d) Coordinate Reference System identifier

H.6.2 The number of digits for latitude, longitude and height (depth) shall indicate the precision of available data.

H.6.3 There shall be no separator between the elements for latitude, longitude, height (depth) and CRS. NOTE The use of designators "+", "-" and "CRS" preceding the value part of each element permits the recognition of the start of each element and the termination of the previous one.

H.6.4 The point location string shall be terminated. The terminator character shall be a solidus (/), unless otherwise specified in the documentation associated with interchange.

A small explanation can be found in Wikipedia.

It differs from the notation of vCard, for example.

If ISO6709 is used, it is likely to be able to write as follows.

<abbr class="geo" title="+40-075CRSxxxx/">
 Point represented as Degrees

<abbr class="geo" title="+401213.1-0750015.1+2.79CRSxxxx/">
 Point represented as Degrees, minutes, seconds and decimal seconds, with +2.79 a height or depth as defined through the CRS.

A C# library to read and write ISO 6709 coordinates from/to xml can be found in Codeplex

Geo Encodings

It is important that whenever location is described that it is achieved in the most openly interoperable manner. A relatively small number of encodings is needed that will meet the needs of a wide range of information communities and users. At two relatively simple schema have been published; one for WGS84 latitude/longitude ( termed 'simple'), and the other provisions for this AND coordinate reference systems other than WGS84 latitude/longitude ... of which there are a multitude - so this an argument for simple encodings to be upwardly-compatible with the more sophisticated GML schema (Geography Markup Language ).

ISO 19115

ISO 19115:2003 defines the schema required for describing geographic information and services. It provides information about the identification, the extent, the quality, the spatial and temporal schema, spatial reference, and distribution of digital geographic data.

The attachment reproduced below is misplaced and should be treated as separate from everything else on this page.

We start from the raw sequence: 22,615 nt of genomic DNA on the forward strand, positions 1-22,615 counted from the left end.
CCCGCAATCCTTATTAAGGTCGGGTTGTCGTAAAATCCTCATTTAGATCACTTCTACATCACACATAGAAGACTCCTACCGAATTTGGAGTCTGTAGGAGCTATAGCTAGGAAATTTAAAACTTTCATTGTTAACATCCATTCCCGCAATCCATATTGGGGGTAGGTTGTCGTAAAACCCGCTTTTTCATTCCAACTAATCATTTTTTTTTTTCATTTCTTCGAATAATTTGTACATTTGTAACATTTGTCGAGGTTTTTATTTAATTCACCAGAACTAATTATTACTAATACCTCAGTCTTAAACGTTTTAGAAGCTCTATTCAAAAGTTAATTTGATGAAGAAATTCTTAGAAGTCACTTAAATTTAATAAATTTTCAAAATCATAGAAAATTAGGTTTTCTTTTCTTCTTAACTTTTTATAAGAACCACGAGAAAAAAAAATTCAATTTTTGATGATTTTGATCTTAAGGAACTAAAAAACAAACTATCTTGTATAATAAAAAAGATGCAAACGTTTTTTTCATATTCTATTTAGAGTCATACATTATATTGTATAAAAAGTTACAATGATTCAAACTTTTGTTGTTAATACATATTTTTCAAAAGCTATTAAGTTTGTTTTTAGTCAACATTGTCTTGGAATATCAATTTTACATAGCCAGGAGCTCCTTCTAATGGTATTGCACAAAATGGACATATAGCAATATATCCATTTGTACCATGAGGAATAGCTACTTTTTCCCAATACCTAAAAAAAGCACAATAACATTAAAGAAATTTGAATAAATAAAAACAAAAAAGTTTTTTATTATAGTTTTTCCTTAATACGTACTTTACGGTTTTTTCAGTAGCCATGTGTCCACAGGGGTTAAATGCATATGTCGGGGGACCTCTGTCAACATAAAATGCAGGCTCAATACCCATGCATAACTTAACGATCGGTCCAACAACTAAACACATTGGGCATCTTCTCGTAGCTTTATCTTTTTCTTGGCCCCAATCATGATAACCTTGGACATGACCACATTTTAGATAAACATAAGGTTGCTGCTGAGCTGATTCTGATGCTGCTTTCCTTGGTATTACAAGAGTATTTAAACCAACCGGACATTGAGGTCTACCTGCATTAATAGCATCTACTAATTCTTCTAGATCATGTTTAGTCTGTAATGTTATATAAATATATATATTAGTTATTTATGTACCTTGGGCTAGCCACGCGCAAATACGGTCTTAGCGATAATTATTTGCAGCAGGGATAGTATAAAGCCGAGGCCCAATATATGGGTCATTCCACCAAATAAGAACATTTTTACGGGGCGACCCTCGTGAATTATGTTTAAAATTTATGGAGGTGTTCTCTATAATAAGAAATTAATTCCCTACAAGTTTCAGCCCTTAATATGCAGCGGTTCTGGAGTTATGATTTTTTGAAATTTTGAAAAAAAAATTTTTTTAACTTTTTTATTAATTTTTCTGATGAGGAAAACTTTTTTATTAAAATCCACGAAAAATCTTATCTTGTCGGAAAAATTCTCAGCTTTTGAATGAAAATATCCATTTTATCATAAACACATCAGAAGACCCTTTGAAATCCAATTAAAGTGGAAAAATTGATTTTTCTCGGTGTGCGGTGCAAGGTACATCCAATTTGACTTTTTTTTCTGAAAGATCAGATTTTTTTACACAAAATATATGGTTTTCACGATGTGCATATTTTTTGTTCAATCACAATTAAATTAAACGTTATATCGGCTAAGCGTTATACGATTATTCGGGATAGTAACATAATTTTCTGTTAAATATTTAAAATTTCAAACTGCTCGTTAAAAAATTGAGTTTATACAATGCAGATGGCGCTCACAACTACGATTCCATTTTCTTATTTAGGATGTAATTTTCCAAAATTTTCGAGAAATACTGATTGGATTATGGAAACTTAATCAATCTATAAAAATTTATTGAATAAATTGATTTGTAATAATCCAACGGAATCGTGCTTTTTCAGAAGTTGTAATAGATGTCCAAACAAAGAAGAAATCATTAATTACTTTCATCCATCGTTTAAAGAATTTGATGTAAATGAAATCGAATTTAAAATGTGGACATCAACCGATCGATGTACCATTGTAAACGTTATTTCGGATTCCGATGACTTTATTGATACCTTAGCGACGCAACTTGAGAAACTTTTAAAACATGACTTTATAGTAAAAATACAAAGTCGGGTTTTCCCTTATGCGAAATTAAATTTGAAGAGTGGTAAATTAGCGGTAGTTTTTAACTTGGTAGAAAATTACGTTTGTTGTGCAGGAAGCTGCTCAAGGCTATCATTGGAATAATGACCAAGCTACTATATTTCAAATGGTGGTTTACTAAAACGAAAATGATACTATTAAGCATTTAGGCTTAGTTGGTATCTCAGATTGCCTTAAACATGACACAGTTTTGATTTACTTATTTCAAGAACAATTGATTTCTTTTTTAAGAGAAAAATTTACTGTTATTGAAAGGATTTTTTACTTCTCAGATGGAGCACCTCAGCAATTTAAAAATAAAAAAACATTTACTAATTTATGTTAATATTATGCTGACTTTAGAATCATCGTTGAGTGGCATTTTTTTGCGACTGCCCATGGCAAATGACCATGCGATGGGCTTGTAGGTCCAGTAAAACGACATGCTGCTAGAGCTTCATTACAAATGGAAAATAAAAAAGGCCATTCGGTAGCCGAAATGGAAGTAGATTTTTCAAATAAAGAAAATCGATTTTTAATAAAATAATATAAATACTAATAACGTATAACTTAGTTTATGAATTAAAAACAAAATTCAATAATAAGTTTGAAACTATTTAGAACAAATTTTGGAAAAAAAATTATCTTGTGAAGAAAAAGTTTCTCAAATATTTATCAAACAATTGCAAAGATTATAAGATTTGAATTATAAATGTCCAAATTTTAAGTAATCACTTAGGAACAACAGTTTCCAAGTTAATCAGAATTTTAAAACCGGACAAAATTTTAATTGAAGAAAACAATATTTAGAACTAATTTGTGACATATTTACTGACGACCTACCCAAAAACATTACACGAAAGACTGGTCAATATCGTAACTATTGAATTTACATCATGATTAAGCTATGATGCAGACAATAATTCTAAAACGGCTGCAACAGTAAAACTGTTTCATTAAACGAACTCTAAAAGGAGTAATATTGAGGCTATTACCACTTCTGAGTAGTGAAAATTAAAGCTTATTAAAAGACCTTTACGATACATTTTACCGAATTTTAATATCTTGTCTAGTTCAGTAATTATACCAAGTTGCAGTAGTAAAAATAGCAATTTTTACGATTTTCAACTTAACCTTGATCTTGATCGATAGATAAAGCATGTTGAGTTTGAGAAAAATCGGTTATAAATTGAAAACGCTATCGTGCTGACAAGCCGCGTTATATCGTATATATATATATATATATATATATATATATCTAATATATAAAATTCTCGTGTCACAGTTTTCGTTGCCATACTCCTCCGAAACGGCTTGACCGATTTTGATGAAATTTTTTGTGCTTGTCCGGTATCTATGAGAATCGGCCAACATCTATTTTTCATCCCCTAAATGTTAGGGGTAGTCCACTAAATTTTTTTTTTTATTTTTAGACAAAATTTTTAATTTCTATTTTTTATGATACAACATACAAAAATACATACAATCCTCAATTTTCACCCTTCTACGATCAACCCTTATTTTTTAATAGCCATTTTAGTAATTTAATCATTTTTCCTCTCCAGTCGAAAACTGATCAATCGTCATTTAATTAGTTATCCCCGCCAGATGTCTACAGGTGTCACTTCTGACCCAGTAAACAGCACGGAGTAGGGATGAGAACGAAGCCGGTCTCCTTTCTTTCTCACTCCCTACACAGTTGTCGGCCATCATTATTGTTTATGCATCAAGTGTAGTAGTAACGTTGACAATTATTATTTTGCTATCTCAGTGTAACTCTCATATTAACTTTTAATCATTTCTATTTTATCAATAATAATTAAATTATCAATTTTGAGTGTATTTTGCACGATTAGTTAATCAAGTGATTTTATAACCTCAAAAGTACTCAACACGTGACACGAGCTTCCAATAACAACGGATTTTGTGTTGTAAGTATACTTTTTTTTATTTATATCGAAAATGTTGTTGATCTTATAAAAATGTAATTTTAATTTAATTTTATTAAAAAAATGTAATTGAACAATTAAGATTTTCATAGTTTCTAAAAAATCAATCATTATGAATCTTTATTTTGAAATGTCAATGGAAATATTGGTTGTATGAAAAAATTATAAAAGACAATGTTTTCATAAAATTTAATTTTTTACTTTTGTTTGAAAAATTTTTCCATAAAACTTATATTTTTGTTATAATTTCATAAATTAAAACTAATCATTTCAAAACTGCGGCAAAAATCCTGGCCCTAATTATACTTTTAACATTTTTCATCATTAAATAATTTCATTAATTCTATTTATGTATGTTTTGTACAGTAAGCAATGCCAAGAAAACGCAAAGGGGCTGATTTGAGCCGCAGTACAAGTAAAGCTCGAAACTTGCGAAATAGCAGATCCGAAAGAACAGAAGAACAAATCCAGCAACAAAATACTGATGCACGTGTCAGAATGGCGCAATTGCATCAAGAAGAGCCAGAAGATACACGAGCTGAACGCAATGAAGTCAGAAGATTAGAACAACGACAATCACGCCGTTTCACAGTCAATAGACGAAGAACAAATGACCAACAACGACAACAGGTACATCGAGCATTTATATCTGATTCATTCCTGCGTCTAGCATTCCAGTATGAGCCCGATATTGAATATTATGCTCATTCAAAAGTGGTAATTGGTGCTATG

Categorising locations

Perhaps categorsing locations would enable map mashups of microformatted information ? For example, show me a map of the nearest 'place of worship'. This fragment from an application schema illustrates a range of place categories


UN/LOCODE is a geographic coding scheme developed and maintained by United Nations Economic Commission for Europe, a unit of the United Nations. It provides a unified way to identify interesting points through definition of functions. It may be useful if the geo microformat could support it.

Geo implementations


Parsers might convert Geo to GPX ("GPS eXchange Format"), an XML schema designed for transferring GPS data between software applications (and GPS devices), which can be used to describe waypoints, tracks, and routes. See GPX on Wikipedia. Andy Mabbett 11:44, 3 Apr 2007 (PDT)

Great circle distance

A parser might offer the option to select two Geo-uFs from a page, or the single Geo on each of two pages, and calculate the distance between them. Andy Mabbett 04:36, 18 Apr 2007 (PDT)

  • Example on-line calculators: [1], [2]

Other use cases

Please add your suggestions!

Geo microformats could be used to:

  • Generate GPX files
  • ...

Related pages